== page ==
@OcarRyz, for your example here you might want to sign the user into your application and use a session id stored in a cookie to verify their identity for future requests. Then when they try to view oscar's info you can validate that oscar exists, and that the user is either oscar himself, or someone who has permission to view oscar's info. – Dave Aaron Smith Oct 25 '10 at 20:06
@Oscar -- at a glance the problem you're dealing with here is not a data tampering problem, it's an authorization problem. Who cares if anyone asks for Oscar's info, if they're not authorized to see Oscar, then they get nothing. If that's the case, and your concern, need to do implement a full boat "roles and privileges" authorization scheme rather than trying to back hand preventing users from asking "bad questions" through hacking requests. – Will Hartung Oct 25 '10 at 21:19
@Mike Thanks for recommendation @Oscar You may want to check out this link which details the Spring Security approach to this problem – Gary Rowe Oct 26 '10 at 8:04
The answer is to do validation on the server. For instance, if the user is attempting to access Oscar's data, perform a check on the server to ensure that they should be seeing Oscar's data before serving it to them. If they're trying to perform an admin-only option, don't just hide the button for non-admins, but on the server check that they're an admin before performing that action. – Yuliy Oct 26 '10 at 16:06

If you're trying to restrict access to data then use some kind of login mechanism with a cookie providing a Single Sign On authentication key. If the client sends the cookie with the key then they can manipulate the data in accordance with the authorities associated with their account (admin, public user etc). Just look at Spring Security, CAS etc for easy to use implementations of this in Java. The tokens provided in the cookie are usually encrypted with the private key of the issuing server and are typically tamper proof.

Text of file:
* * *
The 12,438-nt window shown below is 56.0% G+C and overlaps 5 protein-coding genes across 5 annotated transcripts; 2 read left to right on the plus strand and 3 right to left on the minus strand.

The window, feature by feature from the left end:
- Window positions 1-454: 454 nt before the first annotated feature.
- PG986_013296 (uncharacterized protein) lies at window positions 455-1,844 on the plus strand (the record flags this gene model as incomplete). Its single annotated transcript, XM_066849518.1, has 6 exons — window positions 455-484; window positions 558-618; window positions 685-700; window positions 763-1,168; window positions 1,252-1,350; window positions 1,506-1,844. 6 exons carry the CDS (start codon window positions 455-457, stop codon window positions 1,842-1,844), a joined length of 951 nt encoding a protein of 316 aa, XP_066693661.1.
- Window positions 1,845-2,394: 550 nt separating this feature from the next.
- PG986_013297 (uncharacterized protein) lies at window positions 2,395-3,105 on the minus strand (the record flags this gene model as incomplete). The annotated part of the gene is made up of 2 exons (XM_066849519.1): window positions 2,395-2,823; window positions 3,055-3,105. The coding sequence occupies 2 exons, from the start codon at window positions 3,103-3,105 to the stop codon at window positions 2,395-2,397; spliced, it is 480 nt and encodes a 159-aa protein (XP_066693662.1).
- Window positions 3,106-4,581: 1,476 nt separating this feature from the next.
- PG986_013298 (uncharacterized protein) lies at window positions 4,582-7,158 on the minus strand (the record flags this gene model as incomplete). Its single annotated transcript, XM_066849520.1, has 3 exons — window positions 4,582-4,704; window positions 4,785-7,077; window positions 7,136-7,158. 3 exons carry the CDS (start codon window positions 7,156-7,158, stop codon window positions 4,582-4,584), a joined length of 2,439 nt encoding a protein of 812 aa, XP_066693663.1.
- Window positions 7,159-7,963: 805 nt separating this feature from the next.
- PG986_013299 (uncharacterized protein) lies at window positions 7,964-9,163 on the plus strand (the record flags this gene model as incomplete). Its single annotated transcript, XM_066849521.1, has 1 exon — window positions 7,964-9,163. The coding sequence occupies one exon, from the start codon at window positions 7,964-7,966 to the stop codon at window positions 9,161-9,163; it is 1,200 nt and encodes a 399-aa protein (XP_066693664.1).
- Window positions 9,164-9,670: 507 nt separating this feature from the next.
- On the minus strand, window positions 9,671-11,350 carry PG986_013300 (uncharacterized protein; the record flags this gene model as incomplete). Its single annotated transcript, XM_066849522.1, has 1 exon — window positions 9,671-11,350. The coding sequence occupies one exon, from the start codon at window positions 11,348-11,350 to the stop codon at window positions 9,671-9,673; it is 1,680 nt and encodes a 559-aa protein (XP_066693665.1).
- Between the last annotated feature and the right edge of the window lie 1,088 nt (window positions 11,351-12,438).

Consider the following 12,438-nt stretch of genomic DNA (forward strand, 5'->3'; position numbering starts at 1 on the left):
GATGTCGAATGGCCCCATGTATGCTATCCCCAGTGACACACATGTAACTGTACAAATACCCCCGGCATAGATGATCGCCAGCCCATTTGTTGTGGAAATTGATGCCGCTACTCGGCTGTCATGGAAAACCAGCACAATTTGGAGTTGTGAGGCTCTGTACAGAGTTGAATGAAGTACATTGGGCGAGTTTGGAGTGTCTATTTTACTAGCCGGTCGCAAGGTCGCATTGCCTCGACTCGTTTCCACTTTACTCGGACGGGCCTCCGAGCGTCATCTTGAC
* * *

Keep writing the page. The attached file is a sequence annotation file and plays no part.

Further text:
Alternatively, if you want your public user (unauthenticated) to be able to post some data to your site, then all bets are off. You must validate on the server side. This means restricting access to certain URIs and making sure that all input is cleaned.

The golden rule here is disallow everything, except stuff you know is safe.

share|improve this answer

If your goal is to "reduce the chance an idle user from sending arbitrarily data," there's another simpler approach I would try. Make a private encryption key and store it in your application server side. Whenever your application generates a url, create a hash of the url using your private encryption key and put that hash in the query string. Whenever a user requests a page with parameters in the url, recompute the hash and see if it matches. This will give you some certainty that your application computed the url. It will leave your query string parameters readable though. In pseudo-code,

SALT = "so9dnfi3i21nwpsodjf";

function computeUrl(url) {
  return url + "&hash=" + md5(url + SALT );

function checkUrl(url) {
  hash = /&hash=(.+)/.match(url);
  oldUrl = url.strip(/&hash=.+/);
  return md5(oldUrl + SALT ) == hash;
share|improve this answer
Very nice and clean ! – oimoim Oct 25 '10 at 19:10
What do you mean "Whenever your application generates a url"? Do you mean "when a client generates a request"? – Mike Atlas Oct 25 '10 at 19:10
@Mike, I'm assuming that url strings will originate from the server side of the application. For example, maybe the application will do something like <a href="<?PHP echo(computeUrl("/webapp?user=Oscar&count=3"))?>">Get 3 of these.</a> – Dave Aaron Smith Oct 25 '10 at 19:18
That breaks pretty quickly if any of the parameters are from form input controls. – Mike Atlas Oct 25 '10 at 19:26